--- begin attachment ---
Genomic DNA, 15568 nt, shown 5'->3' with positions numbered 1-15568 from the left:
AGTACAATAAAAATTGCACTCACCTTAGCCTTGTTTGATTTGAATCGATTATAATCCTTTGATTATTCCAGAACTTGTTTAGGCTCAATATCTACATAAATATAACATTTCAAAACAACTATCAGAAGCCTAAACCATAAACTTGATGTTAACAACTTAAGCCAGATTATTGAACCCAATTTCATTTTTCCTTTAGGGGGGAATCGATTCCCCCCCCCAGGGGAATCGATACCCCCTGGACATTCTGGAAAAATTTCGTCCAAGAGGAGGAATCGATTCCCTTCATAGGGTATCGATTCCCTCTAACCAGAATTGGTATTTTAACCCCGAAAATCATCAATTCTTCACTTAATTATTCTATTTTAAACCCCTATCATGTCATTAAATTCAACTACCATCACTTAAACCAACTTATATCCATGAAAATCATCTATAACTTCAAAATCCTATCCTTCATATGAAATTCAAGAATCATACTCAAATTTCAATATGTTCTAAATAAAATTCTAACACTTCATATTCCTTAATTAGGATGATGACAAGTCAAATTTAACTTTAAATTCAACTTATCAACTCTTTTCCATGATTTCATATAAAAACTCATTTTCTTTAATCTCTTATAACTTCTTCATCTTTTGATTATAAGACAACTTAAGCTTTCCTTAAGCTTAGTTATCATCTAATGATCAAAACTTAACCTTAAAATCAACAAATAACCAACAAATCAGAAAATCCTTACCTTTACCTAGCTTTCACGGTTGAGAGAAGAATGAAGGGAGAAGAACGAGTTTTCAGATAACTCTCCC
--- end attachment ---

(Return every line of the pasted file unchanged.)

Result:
Genomic DNA, 15568 nt, shown 5'->3' with positions numbered 1-15568 from the left:
AGTACAATAAAAATTGCACTCACCTTAGCCTTGTTTGATTTGAATCGATTATAATCCTTTGATTATTCCAGAACTTGTTTAGGCTCAATATCTACATAAATATAACATTTCAAAACAACTATCAGAAGCCTAAACCATAAACTTGATGTTAACAACTTAAGCCAGATTATTGAACCCAATTTCATTTTTCCTTTAGGGGGGAATCGATTCCCCCCCCCAGGGGAATCGATACCCCCTGGACATTCTGGAAAAATTTCGTCCAAGAGGAGGAATCGATTCCCTTCATAGGGTATCGATTCCCTCTAACCAGAATTGGTATTTTAACCCCGAAAATCATCAATTCTTCACTTAATTATTCTATTTTAAACCCCTATCATGTCATTAAATTCAACTACCATCACTTAAACCAACTTATATCCATGAAAATCATCTATAACTTCAAAATCCTATCCTTCATATGAAATTCAAGAATCATACTCAAATTTCAATATGTTCTAAATAAAATTCTAACACTTCATATTCCTTAATTAGGATGATGACAAGTCAAATTTAACTTTAAATTCAACTTATCAACTCTTTTCCATGATTTCATATAAAAACTCATTTTCTTTAATCTCTTATAACTTCTTCATCTTTTGATTATAAGACAACTTAAGCTTTCCTTAAGCTTAGTTATCATCTAATGATCAAAACTTAACCTTAAAATCAACAAATAACCAACAAATCAGAAAATCCTTACCTTTACCTAGCTTTCACGGTTGAGAGAAGAATGAAGGGAGAAGAACGAGTTTTCAGATAACTCTCCC